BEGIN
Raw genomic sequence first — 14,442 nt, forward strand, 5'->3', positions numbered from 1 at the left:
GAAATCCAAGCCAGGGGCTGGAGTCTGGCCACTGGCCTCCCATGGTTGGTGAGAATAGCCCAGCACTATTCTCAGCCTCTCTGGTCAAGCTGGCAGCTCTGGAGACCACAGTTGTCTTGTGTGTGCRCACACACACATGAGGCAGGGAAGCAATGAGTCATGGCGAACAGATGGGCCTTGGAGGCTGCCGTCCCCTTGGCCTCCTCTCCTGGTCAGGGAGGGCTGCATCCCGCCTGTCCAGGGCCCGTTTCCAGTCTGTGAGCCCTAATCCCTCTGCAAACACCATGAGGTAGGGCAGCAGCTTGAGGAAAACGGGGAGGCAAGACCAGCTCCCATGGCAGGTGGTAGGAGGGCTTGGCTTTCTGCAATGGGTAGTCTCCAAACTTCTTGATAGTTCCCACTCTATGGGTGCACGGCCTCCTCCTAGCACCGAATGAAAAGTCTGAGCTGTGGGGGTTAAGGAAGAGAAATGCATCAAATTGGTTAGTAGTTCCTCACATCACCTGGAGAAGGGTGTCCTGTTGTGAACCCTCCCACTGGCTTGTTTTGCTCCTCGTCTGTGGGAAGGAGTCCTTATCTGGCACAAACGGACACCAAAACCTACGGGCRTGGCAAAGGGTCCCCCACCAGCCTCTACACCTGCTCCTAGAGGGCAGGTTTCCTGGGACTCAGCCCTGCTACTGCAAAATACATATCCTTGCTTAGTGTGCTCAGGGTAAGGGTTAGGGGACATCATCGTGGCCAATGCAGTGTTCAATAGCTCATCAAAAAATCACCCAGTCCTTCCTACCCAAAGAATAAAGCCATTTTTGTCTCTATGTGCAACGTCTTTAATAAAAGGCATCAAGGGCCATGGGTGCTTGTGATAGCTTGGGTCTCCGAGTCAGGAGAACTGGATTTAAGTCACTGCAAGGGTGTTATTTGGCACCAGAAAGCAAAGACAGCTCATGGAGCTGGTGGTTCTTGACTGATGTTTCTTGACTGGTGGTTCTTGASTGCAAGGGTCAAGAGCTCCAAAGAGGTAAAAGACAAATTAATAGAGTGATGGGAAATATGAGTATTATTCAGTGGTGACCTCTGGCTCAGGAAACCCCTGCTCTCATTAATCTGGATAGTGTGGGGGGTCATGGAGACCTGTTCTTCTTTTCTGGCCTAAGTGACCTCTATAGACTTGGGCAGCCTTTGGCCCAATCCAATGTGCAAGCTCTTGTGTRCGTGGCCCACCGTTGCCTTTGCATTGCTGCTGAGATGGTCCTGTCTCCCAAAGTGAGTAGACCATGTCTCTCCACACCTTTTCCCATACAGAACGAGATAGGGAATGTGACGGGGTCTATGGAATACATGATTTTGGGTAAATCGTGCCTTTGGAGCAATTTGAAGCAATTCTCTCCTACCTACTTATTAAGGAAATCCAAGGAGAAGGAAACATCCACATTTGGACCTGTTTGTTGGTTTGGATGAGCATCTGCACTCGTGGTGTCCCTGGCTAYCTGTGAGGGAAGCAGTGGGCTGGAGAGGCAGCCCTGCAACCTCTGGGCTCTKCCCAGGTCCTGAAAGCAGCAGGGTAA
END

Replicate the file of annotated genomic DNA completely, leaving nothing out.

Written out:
Raw genomic sequence first — 14,442 nt, forward strand, 5'->3', positions numbered from 1 at the left:
GAAATCCAAGCCAGGGGCTGGAGTCTGGCCACTGGCCTCCCATGGTTGGTGAGAATAGCCCAGCACTATTCTCAGCCTCTCTGGTCAAGCTGGCAGCTCTGGAGACCACAGTTGTCTTGTGTGTGCRCACACACACATGAGGCAGGGAAGCAATGAGTCATGGCGAACAGATGGGCCTTGGAGGCTGCCGTCCCCTTGGCCTCCTCTCCTGGTCAGGGAGGGCTGCATCCCGCCTGTCCAGGGCCCGTTTCCAGTCTGTGAGCCCTAATCCCTCTGCAAACACCATGAGGTAGGGCAGCAGCTTGAGGAAAACGGGGAGGCAAGACCAGCTCCCATGGCAGGTGGTAGGAGGGCTTGGCTTTCTGCAATGGGTAGTCTCCAAACTTCTTGATAGTTCCCACTCTATGGGTGCACGGCCTCCTCCTAGCACCGAATGAAAAGTCTGAGCTGTGGGGGTTAAGGAAGAGAAATGCATCAAATTGGTTAGTAGTTCCTCACATCACCTGGAGAAGGGTGTCCTGTTGTGAACCCTCCCACTGGCTTGTTTTGCTCCTCGTCTGTGGGAAGGAGTCCTTATCTGGCACAAACGGACACCAAAACCTACGGGCRTGGCAAAGGGTCCCCCACCAGCCTCTACACCTGCTCCTAGAGGGCAGGTTTCCTGGGACTCAGCCCTGCTACTGCAAAATACATATCCTTGCTTAGTGTGCTCAGGGTAAGGGTTAGGGGACATCATCGTGGCCAATGCAGTGTTCAATAGCTCATCAAAAAATCACCCAGTCCTTCCTACCCAAAGAATAAAGCCATTTTTGTCTCTATGTGCAACGTCTTTAATAAAAGGCATCAAGGGCCATGGGTGCTTGTGATAGCTTGGGTCTCCGAGTCAGGAGAACTGGATTTAAGTCACTGCAAGGGTGTTATTTGGCACCAGAAAGCAAAGACAGCTCATGGAGCTGGTGGTTCTTGACTGATGTTTCTTGACTGGTGGTTCTTGASTGCAAGGGTCAAGAGCTCCAAAGAGGTAAAAGACAAATTAATAGAGTGATGGGAAATATGAGTATTATTCAGTGGTGACCTCTGGCTCAGGAAACCCCTGCTCTCATTAATCTGGATAGTGTGGGGGGTCATGGAGACCTGTTCTTCTTTTCTGGCCTAAGTGACCTCTATAGACTTGGGCAGCCTTTGGCCCAATCCAATGTGCAAGCTCTTGTGTRCGTGGCCCACCGTTGCCTTTGCATTGCTGCTGAGATGGTCCTGTCTCCCAAAGTGAGTAGACCATGTCTCTCCACACCTTTTCCCATACAGAACGAGATAGGGAATGTGACGGGGTCTATGGAATACATGATTTTGGGTAAATCGTGCCTTTGGAGCAATTTGAAGCAATTCTCTCCTACCTACTTATTAAGGAAATCCAAGGAGAAGGAAACATCCACATTTGGACCTGTTTGTTGGTTTGGATGAGCATCTGCACTCGTGGTGTCCCTGGCTAYCTGTGAGGGAAGCAGTGGGCTGGAGAGGCAGCCCTGCAACCTCTGGGCTCTKCCCAGGTCCTGAAAGCAGCAGGGTAA